Matt Steen: So let’s go back to that real quick. So you said $52,000 a year. Is that 2021, or when does that take effect in California?
Dan Navarra: So it depends on the size of your church. Organizations that have 24 or less employees are a year behind larger churches. So if you’re a larger church, 25 or more employees - and by the way, that counts preschool staff - in one 501(c)(3). That’s an important thing for churches to understand. If you have more than 25 employees, your escalation schedule is a year ahead of everybody else. So by 2023, you have to be at $15 an hour for minimum wage for your employees, which means $30 an hour minimum salary wage for your employees. It wasn’t too long ago it was $10 an hour minimum age. Double that was $20 an hour, but you’re talking about going from $20 to $30, that’s a 33% increase just to get into entry-level.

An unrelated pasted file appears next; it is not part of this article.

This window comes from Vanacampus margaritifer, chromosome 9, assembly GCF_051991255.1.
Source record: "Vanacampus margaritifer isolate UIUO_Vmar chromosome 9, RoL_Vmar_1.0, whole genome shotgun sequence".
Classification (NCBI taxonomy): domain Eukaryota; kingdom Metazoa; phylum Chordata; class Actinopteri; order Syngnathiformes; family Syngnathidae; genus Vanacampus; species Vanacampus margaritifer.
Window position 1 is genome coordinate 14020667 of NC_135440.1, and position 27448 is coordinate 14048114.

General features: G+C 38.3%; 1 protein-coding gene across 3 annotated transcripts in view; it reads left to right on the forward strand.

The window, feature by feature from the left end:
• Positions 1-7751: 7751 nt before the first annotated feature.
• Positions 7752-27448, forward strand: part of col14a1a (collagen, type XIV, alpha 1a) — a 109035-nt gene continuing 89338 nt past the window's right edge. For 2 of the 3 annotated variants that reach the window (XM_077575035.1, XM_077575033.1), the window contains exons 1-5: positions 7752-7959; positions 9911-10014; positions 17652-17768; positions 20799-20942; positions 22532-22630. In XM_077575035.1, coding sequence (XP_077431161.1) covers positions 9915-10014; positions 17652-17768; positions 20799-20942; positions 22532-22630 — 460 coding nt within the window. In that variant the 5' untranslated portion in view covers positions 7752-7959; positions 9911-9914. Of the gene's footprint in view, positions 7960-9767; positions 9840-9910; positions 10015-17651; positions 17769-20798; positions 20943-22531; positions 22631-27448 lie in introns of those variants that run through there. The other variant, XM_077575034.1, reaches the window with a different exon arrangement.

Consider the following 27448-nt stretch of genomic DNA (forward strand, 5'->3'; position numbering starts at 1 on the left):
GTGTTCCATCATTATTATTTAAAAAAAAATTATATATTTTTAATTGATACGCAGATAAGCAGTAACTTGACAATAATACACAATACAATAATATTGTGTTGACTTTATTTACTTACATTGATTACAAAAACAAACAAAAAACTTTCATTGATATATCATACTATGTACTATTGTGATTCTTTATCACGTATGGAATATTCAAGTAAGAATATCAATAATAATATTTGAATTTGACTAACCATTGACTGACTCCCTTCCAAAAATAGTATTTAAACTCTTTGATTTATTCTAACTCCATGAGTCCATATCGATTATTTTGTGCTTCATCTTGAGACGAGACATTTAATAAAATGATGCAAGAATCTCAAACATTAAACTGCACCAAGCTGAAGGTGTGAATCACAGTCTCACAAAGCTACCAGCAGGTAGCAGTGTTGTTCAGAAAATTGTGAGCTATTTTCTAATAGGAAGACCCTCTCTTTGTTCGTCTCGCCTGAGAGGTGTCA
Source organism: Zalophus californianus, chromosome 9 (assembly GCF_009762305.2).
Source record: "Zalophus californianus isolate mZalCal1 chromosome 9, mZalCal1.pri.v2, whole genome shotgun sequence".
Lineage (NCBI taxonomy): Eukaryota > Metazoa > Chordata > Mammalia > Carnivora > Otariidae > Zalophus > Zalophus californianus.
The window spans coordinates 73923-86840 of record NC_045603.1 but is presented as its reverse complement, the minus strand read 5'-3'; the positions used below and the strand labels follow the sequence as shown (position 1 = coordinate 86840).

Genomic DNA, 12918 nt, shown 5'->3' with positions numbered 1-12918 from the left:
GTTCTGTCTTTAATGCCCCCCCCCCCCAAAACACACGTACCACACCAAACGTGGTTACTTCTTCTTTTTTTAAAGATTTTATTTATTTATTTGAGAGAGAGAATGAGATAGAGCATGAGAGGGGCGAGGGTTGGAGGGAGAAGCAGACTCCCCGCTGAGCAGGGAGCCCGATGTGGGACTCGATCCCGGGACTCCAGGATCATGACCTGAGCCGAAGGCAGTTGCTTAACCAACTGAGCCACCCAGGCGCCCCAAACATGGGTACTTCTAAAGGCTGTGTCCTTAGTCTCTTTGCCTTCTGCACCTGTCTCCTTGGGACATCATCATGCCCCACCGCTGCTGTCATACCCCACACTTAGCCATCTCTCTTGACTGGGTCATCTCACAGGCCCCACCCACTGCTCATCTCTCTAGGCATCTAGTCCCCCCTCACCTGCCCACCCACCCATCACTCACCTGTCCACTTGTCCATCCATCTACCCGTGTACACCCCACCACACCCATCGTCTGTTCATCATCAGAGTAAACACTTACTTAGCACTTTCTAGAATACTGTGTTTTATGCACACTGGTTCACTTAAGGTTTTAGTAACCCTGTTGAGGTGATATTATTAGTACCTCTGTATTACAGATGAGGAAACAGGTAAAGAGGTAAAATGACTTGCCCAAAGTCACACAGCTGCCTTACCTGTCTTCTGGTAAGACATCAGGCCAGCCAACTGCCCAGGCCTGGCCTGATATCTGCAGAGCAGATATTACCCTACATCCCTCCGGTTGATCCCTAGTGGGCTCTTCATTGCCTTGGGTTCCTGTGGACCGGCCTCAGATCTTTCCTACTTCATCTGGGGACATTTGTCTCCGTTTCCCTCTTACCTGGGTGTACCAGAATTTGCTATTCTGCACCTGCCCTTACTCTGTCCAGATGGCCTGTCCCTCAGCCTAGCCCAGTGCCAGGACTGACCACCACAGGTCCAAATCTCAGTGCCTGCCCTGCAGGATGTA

Matt Steen: In a short period of time. We’ll have churches from California that will come to us and say, hey, we want to pay somebody $45,000 a year. And the conversation typically becomes, if you do that, you need to do that hourly. And if that even works out with minimum wage, but the thing that churches don’t necessarily think about is, if somebody goes on a retreat, you’re paying overtime for the vast majority of that. And that starts to escalate even quicker. We’re talking in September. This is kind of in that end run. We’re seeing budgeting season come up for many of our churches that are the January to December cycle. What would you say to executive pastors, lead pastors that are doing their budget? What advice are you going to give them right now to think through this?